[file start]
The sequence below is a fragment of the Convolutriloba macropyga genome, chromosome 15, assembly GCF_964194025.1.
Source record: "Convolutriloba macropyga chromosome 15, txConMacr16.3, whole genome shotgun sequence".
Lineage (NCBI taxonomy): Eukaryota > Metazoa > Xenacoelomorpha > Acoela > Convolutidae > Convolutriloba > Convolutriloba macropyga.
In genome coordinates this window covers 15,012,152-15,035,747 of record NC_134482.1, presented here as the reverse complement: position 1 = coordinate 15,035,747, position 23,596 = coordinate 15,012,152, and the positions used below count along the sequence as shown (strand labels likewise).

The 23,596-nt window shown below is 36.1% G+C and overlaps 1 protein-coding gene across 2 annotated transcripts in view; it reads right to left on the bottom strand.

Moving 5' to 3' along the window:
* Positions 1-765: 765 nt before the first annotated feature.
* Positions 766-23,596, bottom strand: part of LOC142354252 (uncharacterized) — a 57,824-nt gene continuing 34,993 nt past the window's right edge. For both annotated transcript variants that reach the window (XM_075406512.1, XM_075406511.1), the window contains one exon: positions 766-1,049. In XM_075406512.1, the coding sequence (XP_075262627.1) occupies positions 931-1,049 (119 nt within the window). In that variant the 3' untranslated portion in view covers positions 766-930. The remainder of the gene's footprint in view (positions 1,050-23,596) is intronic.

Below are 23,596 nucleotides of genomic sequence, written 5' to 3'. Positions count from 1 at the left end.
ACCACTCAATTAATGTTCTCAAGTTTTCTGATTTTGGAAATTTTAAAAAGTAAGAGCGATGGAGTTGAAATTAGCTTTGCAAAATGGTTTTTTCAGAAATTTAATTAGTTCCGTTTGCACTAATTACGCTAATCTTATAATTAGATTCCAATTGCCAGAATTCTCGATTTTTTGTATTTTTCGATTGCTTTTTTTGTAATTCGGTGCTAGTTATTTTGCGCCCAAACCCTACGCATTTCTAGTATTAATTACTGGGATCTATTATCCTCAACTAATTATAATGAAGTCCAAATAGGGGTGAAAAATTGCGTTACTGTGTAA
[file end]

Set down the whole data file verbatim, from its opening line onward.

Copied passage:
The sequence below is a fragment of the Convolutriloba macropyga genome, chromosome 15, assembly GCF_964194025.1.
Source record: "Convolutriloba macropyga chromosome 15, txConMacr16.3, whole genome shotgun sequence".
Lineage (NCBI taxonomy): Eukaryota > Metazoa > Xenacoelomorpha > Acoela > Convolutidae > Convolutriloba > Convolutriloba macropyga.
In genome coordinates this window covers 15,012,152-15,035,747 of record NC_134482.1, presented here as the reverse complement: position 1 = coordinate 15,035,747, position 23,596 = coordinate 15,012,152, and the positions used below count along the sequence as shown (strand labels likewise).

The 23,596-nt window shown below is 36.1% G+C and overlaps 1 protein-coding gene across 2 annotated transcripts in view; it reads right to left on the bottom strand.

Moving 5' to 3' along the window:
* Positions 1-765: 765 nt before the first annotated feature.
* Positions 766-23,596, bottom strand: part of LOC142354252 (uncharacterized) — a 57,824-nt gene continuing 34,993 nt past the window's right edge. For both annotated transcript variants that reach the window (XM_075406512.1, XM_075406511.1), the window contains one exon: positions 766-1,049. In XM_075406512.1, the coding sequence (XP_075262627.1) occupies positions 931-1,049 (119 nt within the window). In that variant the 3' untranslated portion in view covers positions 766-930. The remainder of the gene's footprint in view (positions 1,050-23,596) is intronic.

Below are 23,596 nucleotides of genomic sequence, written 5' to 3'. Positions count from 1 at the left end.
ACCACTCAATTAATGTTCTCAAGTTTTCTGATTTTGGAAATTTTAAAAAGTAAGAGCGATGGAGTTGAAATTAGCTTTGCAAAATGGTTTTTTCAGAAATTTAATTAGTTCCGTTTGCACTAATTACGCTAATCTTATAATTAGATTCCAATTGCCAGAATTCTCGATTTTTTGTATTTTTCGATTGCTTTTTTTGTAATTCGGTGCTAGTTATTTTGCGCCCAAACCCTACGCATTTCTAGTATTAATTACTGGGATCTATTATCCTCAACTAATTATAATGAAGTCCAAATAGGGGTGAAAAATTGCGTTACTGTGTAA